In Windows Server 2003 SP1 or R2 one of the major limitations was the ability to only have one password policy per domain. Pain right? The product team realized this was a major pain point for many customers, so they added some new password policy functionality to Windows Server 2008 which was made available as of Beta 3.
In Windows Server 2008, we now have the concept of password settings objects or PSOs. Every PSO contains all of the same password-related information you’re familiar with in server 2000/2003 such as lockout duration, minimum password age, etc.
A cool common use scenario: All domain administrators have a more complex password policy while the rest of the users in the domain have a less-restrictive password policy.
So what are some things you can do now with Password policies (PSOs)?
- Create and link as many PSOs as you’d like
- Link a PSO to one or more users or global security groups
- Override a PSO applied to individual user(s) in a group with a different PSO via Exceptional PSOs.
- Create a precedence for the PSO (so one will have a higher priority than another)
- Delegate who can link or modify individual PSOs to specific users or groups. (Only Domain Admins can create PSOs.)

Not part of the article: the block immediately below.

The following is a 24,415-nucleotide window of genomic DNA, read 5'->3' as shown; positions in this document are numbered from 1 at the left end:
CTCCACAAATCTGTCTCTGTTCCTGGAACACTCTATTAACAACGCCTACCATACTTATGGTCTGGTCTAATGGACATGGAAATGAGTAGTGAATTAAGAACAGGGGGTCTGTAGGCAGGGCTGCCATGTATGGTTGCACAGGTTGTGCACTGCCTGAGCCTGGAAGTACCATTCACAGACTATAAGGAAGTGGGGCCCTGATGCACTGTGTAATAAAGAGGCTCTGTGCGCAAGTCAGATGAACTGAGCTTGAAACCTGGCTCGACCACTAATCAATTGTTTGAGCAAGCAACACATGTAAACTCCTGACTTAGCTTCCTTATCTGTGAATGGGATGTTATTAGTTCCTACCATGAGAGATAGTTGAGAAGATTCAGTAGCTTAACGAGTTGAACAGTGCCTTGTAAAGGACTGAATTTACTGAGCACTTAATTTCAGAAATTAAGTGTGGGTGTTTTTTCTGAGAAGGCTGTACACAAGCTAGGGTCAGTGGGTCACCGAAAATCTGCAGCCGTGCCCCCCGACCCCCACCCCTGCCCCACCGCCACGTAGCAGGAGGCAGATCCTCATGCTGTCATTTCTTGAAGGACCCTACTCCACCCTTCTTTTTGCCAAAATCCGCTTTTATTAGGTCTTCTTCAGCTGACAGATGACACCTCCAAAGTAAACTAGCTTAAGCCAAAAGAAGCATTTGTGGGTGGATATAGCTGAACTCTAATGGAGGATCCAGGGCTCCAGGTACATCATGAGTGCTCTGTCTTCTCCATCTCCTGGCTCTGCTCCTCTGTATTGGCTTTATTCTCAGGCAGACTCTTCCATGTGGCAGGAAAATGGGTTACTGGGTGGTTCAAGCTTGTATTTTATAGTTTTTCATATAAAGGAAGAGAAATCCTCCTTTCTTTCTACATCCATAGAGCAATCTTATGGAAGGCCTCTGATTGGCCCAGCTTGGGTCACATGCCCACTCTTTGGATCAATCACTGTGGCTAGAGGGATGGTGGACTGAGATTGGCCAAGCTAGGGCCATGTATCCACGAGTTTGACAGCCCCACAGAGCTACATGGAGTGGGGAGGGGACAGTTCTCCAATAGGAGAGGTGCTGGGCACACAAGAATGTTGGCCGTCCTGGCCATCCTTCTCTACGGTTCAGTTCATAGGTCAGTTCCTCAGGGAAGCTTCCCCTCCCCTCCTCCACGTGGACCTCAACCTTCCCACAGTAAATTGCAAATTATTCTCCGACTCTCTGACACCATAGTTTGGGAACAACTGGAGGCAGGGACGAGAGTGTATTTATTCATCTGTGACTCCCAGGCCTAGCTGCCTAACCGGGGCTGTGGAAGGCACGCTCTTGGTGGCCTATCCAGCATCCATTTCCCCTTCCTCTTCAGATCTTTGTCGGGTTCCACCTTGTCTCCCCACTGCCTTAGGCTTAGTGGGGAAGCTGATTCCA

- Hide the Password policy settings from the user
- PSOs do not interfere with custom password filters
What are some of the downfalls?
- No official Microsoft GUI to set up the policies. There is a 3rd party tool to do this (link below), but otherwise you’ll have to use ADSIedit to create and manage PSOs.
- Inability to assign a PSO to a computer or directly to an OU. However, you can assign a “shadow group” to the OU and then manually or script the addition/removal of members who reside in that OU to the shadow group.
- You must be in Server 2008 domain functional level (all DCs running Server 2008 in the domain). Not surprising, but should be pointed out in case you were thinking you could roll this out in a mixed 2003/2008 domain.
So how do I get started? Check out these tools and the GUI PSO tool.